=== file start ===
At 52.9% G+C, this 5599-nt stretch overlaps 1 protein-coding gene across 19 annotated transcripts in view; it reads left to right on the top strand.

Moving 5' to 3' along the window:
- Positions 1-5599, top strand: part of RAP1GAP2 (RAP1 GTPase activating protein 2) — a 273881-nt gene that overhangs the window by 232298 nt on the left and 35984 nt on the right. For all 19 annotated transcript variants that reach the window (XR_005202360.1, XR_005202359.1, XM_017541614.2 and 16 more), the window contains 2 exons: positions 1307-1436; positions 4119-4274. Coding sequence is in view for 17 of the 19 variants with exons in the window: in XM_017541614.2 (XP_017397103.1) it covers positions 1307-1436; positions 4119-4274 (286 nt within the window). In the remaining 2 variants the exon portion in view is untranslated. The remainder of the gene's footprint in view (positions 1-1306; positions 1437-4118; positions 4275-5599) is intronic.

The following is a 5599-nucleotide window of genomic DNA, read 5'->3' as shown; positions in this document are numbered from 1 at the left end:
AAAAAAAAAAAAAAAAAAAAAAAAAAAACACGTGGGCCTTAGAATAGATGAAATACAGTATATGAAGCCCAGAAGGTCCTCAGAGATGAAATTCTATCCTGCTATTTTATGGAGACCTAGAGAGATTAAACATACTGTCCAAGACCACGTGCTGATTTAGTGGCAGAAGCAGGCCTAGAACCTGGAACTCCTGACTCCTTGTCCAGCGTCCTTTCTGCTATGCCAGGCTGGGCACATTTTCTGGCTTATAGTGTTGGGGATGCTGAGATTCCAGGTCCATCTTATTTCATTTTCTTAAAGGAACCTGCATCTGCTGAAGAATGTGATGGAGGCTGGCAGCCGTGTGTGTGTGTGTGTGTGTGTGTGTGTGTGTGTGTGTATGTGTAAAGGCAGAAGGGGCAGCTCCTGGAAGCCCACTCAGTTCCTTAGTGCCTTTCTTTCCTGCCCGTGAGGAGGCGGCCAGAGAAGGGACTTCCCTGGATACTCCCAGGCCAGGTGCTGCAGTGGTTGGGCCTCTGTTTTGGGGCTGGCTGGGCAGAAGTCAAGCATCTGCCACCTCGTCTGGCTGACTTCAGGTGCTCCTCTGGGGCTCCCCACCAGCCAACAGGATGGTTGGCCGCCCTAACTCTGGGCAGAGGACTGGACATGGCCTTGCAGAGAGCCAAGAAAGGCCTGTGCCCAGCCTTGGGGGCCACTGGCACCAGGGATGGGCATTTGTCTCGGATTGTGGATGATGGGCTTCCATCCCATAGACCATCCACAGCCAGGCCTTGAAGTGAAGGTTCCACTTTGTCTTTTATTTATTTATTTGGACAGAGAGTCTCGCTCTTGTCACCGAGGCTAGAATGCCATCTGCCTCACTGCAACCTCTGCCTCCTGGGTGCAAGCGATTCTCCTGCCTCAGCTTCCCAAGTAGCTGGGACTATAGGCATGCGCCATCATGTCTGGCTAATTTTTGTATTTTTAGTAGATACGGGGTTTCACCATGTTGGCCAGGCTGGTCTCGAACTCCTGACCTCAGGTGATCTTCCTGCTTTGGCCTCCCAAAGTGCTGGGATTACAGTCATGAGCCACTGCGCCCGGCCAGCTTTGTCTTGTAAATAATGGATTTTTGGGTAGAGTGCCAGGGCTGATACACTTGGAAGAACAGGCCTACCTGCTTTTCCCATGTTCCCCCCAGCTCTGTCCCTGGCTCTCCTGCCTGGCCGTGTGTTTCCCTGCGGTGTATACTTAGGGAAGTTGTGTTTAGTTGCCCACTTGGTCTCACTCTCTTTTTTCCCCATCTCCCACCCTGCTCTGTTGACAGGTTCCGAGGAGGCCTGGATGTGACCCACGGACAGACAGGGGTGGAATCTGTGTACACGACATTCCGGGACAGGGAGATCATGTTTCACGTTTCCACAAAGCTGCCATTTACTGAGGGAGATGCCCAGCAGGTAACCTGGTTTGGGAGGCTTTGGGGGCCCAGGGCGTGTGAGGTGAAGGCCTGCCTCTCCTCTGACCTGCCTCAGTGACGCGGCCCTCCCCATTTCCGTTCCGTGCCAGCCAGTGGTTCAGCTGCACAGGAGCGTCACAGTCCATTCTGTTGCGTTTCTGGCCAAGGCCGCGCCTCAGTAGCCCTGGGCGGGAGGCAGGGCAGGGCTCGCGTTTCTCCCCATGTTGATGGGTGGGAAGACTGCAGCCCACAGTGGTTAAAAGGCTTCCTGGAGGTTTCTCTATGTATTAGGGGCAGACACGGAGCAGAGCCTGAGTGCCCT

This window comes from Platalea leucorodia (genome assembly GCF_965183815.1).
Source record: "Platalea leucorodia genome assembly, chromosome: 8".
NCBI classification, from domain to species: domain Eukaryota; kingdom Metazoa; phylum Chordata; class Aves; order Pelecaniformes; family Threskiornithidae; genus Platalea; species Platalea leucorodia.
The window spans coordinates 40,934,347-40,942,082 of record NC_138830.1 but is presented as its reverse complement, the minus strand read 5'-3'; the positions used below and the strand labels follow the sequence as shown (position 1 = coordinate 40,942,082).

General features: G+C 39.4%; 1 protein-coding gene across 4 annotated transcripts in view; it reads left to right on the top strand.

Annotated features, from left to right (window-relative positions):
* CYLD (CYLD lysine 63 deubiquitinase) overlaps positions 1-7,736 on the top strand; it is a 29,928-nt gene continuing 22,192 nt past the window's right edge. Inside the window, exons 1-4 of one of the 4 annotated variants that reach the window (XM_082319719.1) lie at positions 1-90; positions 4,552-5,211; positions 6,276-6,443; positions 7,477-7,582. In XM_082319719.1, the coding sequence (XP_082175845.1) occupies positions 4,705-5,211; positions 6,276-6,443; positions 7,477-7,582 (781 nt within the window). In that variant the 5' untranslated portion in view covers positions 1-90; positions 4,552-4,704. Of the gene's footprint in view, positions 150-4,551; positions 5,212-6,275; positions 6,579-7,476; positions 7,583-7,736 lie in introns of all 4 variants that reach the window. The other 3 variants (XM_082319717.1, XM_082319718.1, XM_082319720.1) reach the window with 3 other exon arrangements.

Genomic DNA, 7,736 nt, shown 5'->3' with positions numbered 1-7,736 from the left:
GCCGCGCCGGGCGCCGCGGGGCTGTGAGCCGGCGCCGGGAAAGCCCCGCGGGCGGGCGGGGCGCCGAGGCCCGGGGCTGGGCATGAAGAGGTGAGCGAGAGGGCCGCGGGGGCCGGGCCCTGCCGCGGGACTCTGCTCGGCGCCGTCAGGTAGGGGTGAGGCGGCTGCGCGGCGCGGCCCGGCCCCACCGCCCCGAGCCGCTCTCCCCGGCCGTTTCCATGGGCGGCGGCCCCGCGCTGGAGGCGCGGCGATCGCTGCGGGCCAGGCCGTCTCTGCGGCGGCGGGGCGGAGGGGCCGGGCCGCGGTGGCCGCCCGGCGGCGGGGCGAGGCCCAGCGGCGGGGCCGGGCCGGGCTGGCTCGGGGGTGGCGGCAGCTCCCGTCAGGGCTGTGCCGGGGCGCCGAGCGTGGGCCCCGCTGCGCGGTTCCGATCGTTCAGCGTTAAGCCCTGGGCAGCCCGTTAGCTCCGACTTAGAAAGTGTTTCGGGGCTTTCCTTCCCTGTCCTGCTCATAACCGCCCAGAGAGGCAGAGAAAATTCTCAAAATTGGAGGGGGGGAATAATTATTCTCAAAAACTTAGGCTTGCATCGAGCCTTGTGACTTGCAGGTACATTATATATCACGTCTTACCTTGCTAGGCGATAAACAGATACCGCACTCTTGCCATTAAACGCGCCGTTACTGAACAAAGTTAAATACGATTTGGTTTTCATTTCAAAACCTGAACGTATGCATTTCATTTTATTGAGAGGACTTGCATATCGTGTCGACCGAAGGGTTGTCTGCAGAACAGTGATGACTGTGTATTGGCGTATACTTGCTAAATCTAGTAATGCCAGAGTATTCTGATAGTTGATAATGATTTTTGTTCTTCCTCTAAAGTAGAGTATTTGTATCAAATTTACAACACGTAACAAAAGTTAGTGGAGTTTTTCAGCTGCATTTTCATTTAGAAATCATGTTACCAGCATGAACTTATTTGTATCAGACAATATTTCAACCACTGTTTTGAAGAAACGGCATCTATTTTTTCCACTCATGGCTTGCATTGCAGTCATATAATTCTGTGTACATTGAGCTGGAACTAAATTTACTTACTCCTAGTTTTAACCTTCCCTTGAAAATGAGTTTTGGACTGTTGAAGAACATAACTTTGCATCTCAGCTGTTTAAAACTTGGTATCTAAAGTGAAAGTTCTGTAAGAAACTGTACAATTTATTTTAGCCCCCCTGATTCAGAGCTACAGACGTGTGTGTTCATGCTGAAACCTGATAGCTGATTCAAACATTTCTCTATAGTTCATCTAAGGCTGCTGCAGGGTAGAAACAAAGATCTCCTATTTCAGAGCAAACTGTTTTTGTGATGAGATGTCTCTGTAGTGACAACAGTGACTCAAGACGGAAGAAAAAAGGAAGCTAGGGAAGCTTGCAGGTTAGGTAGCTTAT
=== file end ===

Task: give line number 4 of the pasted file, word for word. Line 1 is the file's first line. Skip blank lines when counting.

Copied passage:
The following is a 5599-nucleotide window of genomic DNA, read 5'->3' as shown; positions in this document are numbered from 1 at the left end: